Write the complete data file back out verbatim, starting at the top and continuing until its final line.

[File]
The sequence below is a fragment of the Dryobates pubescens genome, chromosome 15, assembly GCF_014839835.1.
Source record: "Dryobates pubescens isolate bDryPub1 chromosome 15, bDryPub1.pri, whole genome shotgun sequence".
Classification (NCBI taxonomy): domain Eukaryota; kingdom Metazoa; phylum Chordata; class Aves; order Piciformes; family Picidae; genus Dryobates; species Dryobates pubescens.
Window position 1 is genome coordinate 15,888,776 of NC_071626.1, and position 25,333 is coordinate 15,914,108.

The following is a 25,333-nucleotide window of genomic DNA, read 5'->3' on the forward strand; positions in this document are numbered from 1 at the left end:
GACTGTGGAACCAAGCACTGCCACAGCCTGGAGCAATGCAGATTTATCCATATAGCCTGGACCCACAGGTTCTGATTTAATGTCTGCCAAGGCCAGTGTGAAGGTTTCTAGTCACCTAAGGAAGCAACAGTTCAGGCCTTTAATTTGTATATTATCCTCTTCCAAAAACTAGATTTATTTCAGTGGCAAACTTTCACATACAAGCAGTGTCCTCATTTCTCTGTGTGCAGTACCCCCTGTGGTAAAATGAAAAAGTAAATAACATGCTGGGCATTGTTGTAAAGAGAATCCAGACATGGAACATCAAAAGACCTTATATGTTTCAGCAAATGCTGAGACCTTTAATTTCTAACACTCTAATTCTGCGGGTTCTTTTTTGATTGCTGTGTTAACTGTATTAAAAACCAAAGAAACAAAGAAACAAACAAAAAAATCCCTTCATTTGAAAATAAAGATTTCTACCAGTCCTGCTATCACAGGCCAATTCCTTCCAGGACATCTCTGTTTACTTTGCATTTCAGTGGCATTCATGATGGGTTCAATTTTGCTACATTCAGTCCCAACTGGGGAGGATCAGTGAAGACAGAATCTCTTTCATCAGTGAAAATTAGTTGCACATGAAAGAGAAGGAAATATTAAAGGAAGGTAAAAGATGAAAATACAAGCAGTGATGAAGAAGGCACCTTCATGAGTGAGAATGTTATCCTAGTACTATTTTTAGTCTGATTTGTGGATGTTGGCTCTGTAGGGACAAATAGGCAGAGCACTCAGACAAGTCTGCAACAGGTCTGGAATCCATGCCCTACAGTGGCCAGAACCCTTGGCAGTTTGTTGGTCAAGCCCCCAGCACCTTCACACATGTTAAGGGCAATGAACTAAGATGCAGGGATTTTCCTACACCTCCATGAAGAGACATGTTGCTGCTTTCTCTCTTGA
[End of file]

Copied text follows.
The sequence below is a fragment of the Dryobates pubescens genome, chromosome 15, assembly GCF_014839835.1.
Source record: "Dryobates pubescens isolate bDryPub1 chromosome 15, bDryPub1.pri, whole genome shotgun sequence".
Classification (NCBI taxonomy): domain Eukaryota; kingdom Metazoa; phylum Chordata; class Aves; order Piciformes; family Picidae; genus Dryobates; species Dryobates pubescens.
Window position 1 is genome coordinate 15,888,776 of NC_071626.1, and position 25,333 is coordinate 15,914,108.

The following is a 25,333-nucleotide window of genomic DNA, read 5'->3' on the forward strand; positions in this document are numbered from 1 at the left end:
GACTGTGGAACCAAGCACTGCCACAGCCTGGAGCAATGCAGATTTATCCATATAGCCTGGACCCACAGGTTCTGATTTAATGTCTGCCAAGGCCAGTGTGAAGGTTTCTAGTCACCTAAGGAAGCAACAGTTCAGGCCTTTAATTTGTATATTATCCTCTTCCAAAAACTAGATTTATTTCAGTGGCAAACTTTCACATACAAGCAGTGTCCTCATTTCTCTGTGTGCAGTACCCCCTGTGGTAAAATGAAAAAGTAAATAACATGCTGGGCATTGTTGTAAAGAGAATCCAGACATGGAACATCAAAAGACCTTATATGTTTCAGCAAATGCTGAGACCTTTAATTTCTAACACTCTAATTCTGCGGGTTCTTTTTTGATTGCTGTGTTAACTGTATTAAAAACCAAAGAAACAAAGAAACAAACAAAAAAATCCCTTCATTTGAAAATAAAGATTTCTACCAGTCCTGCTATCACAGGCCAATTCCTTCCAGGACATCTCTGTTTACTTTGCATTTCAGTGGCATTCATGATGGGTTCAATTTTGCTACATTCAGTCCCAACTGGGGAGGATCAGTGAAGACAGAATCTCTTTCATCAGTGAAAATTAGTTGCACATGAAAGAGAAGGAAATATTAAAGGAAGGTAAAAGATGAAAATACAAGCAGTGATGAAGAAGGCACCTTCATGAGTGAGAATGTTATCCTAGTACTATTTTTAGTCTGATTTGTGGATGTTGGCTCTGTAGGGACAAATAGGCAGAGCACTCAGACAAGTCTGCAACAGGTCTGGAATCCATGCCCTACAGTGGCCAGAACCCTTGGCAGTTTGTTGGTCAAGCCCCCAGCACCTTCACACATGTTAAGGGCAATGAACTAAGATGCAGGGATTTTCCTACACCTCCATGAAGAGACATGTTGCTGCTTTCTCTCTTGA